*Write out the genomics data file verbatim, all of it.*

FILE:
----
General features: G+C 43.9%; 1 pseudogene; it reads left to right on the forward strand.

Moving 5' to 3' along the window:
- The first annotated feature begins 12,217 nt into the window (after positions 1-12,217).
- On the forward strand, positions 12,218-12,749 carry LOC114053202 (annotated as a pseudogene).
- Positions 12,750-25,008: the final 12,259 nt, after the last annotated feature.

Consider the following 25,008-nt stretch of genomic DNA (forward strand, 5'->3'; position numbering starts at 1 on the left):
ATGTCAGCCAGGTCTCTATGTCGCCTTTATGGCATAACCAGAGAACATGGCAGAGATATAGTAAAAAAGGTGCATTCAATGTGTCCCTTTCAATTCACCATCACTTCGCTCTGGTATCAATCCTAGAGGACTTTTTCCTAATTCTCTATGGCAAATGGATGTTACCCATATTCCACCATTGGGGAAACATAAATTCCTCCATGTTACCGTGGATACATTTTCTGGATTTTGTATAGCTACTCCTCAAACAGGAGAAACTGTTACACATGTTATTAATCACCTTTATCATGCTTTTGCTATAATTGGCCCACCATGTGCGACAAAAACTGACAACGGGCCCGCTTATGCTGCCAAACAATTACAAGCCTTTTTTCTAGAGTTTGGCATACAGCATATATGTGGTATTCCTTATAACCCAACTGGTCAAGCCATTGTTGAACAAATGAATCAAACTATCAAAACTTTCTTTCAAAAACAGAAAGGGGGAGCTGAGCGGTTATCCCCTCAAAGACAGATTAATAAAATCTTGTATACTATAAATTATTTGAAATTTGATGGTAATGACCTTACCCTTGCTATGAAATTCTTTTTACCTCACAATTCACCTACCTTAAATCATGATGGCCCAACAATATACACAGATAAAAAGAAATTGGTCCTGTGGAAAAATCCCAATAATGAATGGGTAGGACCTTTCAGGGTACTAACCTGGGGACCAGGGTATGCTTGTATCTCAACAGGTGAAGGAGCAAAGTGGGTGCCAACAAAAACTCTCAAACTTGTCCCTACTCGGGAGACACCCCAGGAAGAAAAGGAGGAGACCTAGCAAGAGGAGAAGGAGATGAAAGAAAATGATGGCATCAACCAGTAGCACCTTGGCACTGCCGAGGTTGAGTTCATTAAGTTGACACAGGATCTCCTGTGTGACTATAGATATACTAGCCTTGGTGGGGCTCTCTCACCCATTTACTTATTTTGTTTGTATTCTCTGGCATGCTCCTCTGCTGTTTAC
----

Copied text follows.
General features: G+C 43.9%; 1 pseudogene; it reads left to right on the forward strand.

Moving 5' to 3' along the window:
- The first annotated feature begins 12,217 nt into the window (after positions 1-12,217).
- On the forward strand, positions 12,218-12,749 carry LOC114053202 (annotated as a pseudogene).
- Positions 12,750-25,008: the final 12,259 nt, after the last annotated feature.

Consider the following 25,008-nt stretch of genomic DNA (forward strand, 5'->3'; position numbering starts at 1 on the left):
ATGTCAGCCAGGTCTCTATGTCGCCTTTATGGCATAACCAGAGAACATGGCAGAGATATAGTAAAAAAGGTGCATTCAATGTGTCCCTTTCAATTCACCATCACTTCGCTCTGGTATCAATCCTAGAGGACTTTTTCCTAATTCTCTATGGCAAATGGATGTTACCCATATTCCACCATTGGGGAAACATAAATTCCTCCATGTTACCGTGGATACATTTTCTGGATTTTGTATAGCTACTCCTCAAACAGGAGAAACTGTTACACATGTTATTAATCACCTTTATCATGCTTTTGCTATAATTGGCCCACCATGTGCGACAAAAACTGACAACGGGCCCGCTTATGCTGCCAAACAATTACAAGCCTTTTTTCTAGAGTTTGGCATACAGCATATATGTGGTATTCCTTATAACCCAACTGGTCAAGCCATTGTTGAACAAATGAATCAAACTATCAAAACTTTCTTTCAAAAACAGAAAGGGGGAGCTGAGCGGTTATCCCCTCAAAGACAGATTAATAAAATCTTGTATACTATAAATTATTTGAAATTTGATGGTAATGACCTTACCCTTGCTATGAAATTCTTTTTACCTCACAATTCACCTACCTTAAATCATGATGGCCCAACAATATACACAGATAAAAAGAAATTGGTCCTGTGGAAAAATCCCAATAATGAATGGGTAGGACCTTTCAGGGTACTAACCTGGGGACCAGGGTATGCTTGTATCTCAACAGGTGAAGGAGCAAAGTGGGTGCCAACAAAAACTCTCAAACTTGTCCCTACTCGGGAGACACCCCAGGAAGAAAAGGAGGAGACCTAGCAAGAGGAGAAGGAGATGAAAGAAAATGATGGCATCAACCAGTAGCACCTTGGCACTGCCGAGGTTGAGTTCATTAAGTTGACACAGGATCTCCTGTGTGACTATAGATATACTAGCCTTGGTGGGGCTCTCTCACCCATTTACTTATTTTGTTTGTATTCTCTGGCATGCTCCTCTGCTGTTTAC